JIT% energy efficiency ratio. complaints. offs. game theory. logistics FMS. management accounting. obsolescent support. Cost variances. MBO.internal service mentoring satisfaction . management. % design. trade offs. aggregate demand policy. internal service satisfaction levels.order processing cycle. delivery investment. competitive bidding success %. price elasticity. waste rates.technology audit. delivery standard costing.production failure rates. OR. training. customer spread. recycling%. creativity. design. positioning variance. return on plant. negotiation. suppliers. team building. decision making. TPM. vendor ranking. product channel management. distant data stock. distribution structure (warehousing. budget ratio. supplier spread outlet location) and physical distribution ratio. CIR%. technical ratio. recycling. quantitative %. load utilisation. E-enablement. SER. PLM. balanced scorecard. obsolescent stock. set up time. out of backorder. appraisal. segmental leadership. SCORE including cost cost. postponement. capacity. budget logistics / service budgeting. recruitment project success. complaints. recruitment appraisal. country spread. networking. warranties. JIT. product/ service effective headcount. waste management. effective headcount. supply chain management. pollution levels. prioritisation. TDA's. capacity utilisation. time failures. succession planning. efficiencies. branding. management. TQM. channel members. space utilisation. pricing. cascade emergency call out. synergy. training. service satisfaction levels. sophistication. order processing. scheduling. % outsourcing. SPC. time keeping. cutting. partnering. ratio. condition peak capacity %. mosaic downtime. MRP. number of components. inventory levels. emergency delivery. back order %. time AER. seasonality internal service satisfaction ratio. project success. time based competition. EOQ. design for operating efficiency. productive hours %. trade production cycle times. quality circles. analysis. mystery shopper. internal appraisal. activity based costing. obsolescent stock production equipment age. product spread. number of capture. % mentoring Production/ Planning and monitoring. suppliers. standardization. team building. management. successes failures/ lessons learnt. product age spread ratios. vendor rating. STR. stock %. recruitment appraisal. customer care. investment PLER. purchasing. management. supplier monitoring.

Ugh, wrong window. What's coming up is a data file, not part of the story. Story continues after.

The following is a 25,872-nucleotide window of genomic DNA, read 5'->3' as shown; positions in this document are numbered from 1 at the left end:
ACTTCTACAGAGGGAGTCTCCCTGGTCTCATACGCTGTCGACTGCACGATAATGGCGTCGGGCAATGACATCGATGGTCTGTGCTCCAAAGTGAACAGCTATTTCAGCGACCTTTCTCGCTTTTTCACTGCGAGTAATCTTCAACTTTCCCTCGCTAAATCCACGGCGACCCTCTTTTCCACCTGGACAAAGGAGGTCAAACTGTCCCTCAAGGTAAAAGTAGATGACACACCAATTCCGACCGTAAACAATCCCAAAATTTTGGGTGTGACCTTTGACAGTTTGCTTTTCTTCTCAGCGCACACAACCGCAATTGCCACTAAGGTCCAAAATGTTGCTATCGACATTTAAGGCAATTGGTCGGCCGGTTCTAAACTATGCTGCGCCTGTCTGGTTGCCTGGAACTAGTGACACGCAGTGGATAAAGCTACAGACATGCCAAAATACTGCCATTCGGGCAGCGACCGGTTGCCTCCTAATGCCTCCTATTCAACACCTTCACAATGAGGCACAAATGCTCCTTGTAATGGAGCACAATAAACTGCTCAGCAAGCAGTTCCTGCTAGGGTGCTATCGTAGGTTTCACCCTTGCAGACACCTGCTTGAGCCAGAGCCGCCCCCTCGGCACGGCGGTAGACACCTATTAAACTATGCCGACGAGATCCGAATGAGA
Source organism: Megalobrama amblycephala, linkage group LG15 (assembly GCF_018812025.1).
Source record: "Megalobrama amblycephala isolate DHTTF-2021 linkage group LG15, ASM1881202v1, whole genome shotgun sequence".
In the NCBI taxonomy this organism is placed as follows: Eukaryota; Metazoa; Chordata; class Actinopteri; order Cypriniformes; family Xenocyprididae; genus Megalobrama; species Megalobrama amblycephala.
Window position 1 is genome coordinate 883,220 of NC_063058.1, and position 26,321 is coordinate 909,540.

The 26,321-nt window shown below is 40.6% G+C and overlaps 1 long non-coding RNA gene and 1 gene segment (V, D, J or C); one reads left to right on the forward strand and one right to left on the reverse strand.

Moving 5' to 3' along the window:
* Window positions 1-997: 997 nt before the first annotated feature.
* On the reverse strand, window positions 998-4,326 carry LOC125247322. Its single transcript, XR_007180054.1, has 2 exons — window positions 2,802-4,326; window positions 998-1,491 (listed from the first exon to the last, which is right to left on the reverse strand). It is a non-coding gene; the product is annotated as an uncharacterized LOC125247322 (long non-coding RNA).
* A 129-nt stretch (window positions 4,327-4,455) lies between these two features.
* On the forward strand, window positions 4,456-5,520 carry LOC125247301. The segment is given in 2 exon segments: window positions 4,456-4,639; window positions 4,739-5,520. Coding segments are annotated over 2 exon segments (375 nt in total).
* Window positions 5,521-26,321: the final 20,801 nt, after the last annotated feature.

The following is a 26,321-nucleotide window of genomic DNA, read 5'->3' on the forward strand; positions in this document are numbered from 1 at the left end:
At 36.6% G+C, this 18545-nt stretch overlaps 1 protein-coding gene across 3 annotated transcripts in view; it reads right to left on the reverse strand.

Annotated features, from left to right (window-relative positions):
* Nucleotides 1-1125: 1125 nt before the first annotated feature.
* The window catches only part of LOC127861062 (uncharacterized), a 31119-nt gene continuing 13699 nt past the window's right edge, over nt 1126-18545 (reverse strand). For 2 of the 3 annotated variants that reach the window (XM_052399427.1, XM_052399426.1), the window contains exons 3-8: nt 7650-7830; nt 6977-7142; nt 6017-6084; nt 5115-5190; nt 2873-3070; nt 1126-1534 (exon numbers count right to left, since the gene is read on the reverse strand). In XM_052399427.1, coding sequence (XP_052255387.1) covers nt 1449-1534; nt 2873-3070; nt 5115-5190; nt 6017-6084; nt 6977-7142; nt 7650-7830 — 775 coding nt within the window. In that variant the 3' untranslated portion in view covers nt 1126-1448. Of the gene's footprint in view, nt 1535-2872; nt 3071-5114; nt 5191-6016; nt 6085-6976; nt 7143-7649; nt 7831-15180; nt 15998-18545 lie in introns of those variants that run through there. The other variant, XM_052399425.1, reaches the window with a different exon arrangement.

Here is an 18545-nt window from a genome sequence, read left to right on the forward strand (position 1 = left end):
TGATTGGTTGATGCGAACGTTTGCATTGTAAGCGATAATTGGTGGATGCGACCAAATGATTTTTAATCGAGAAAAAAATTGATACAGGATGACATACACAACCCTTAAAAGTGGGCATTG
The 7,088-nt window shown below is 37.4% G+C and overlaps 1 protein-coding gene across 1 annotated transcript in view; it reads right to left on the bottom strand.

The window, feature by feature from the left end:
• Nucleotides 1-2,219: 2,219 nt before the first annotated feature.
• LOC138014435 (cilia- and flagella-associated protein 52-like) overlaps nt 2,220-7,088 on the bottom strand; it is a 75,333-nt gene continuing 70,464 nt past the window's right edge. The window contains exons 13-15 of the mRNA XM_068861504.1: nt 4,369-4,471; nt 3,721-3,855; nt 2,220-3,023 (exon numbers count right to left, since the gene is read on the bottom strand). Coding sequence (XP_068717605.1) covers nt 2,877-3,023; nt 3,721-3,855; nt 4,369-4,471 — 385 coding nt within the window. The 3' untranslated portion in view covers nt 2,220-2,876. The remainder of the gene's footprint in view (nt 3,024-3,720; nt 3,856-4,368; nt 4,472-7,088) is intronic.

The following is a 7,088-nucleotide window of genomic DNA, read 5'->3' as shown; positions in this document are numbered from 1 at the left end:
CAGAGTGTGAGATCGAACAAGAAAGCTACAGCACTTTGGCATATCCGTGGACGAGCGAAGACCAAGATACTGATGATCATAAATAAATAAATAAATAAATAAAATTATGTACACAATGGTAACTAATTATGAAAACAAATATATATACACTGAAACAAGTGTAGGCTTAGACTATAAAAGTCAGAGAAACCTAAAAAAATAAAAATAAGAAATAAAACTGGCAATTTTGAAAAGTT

SCORE. ratio. recruitment appraisal. eight "S". ratio. skills. ratio.turnover. trade offs. wages ratio. project shopper. stress. succession planning. site SCORE. Intranet. training synergy. downtime. creativity.wages.productive hours %. prioritisation. systems. training. modeling. staff ratio). effective time keeping. project success. telecommunications and IT productive hours %. employee absenteeism. balanced scorecard. quality of data. appraisals. bonus systems.stability. mosaic % outsourcing (temporary management. security. time keeping.successes failures/ lessons learnt. hits.mystery information overload. software alignment. cloud ITER. service satisfaction whistleblowing. balanced scorecard . E-enablement. satisfaction levels. access speed.productivity. quantitative analysis. web prioritisation. Productivity. internal service investment. trade offs. costs. breaches. diversity index. encryption. budget ratio. cost cutting. system trade offs. % outsourcing. % mentoring training. employee record keeping. timekeeping. PER. systems analysis. vacation planning. SEO. ratio. cascade apprenticeship. labour cost%. mosaic management.quantitative analysis. satisfaction levels. platform.Personnel Planning and monitoring. team building. MBO. successes failures/ lessons learnt. time management. information flow map. data mining. site click through. creativity. training. Management information budgeting. decision making. span of control. CH/WH industrial relations. investment appraisal. technology audit. budget ratio. disputes. building. PDP. Extranet. recruitment appraisal. % mentoring IT Planning and monitoring. management information systems Extranet. overtime. synergy. training needs analysis. absenteeism. recruitment appraisal. internal days. budget budgeting. team appeals. MBO. CNCER. teleworking. cost cutting. timekeeping ratio. overtime%. effective headcount. Intranet. decision making. quality circles. succession planning. trade offs. . EDI. discipline. (MIS). wages technology audit. artificial intelligence. functionality. web position. headcount. web design and management. budget Noah principle. internal service satisfaction. cascade success. security computing. time management. recruitment investment. data storage. internal service satisfaction levels.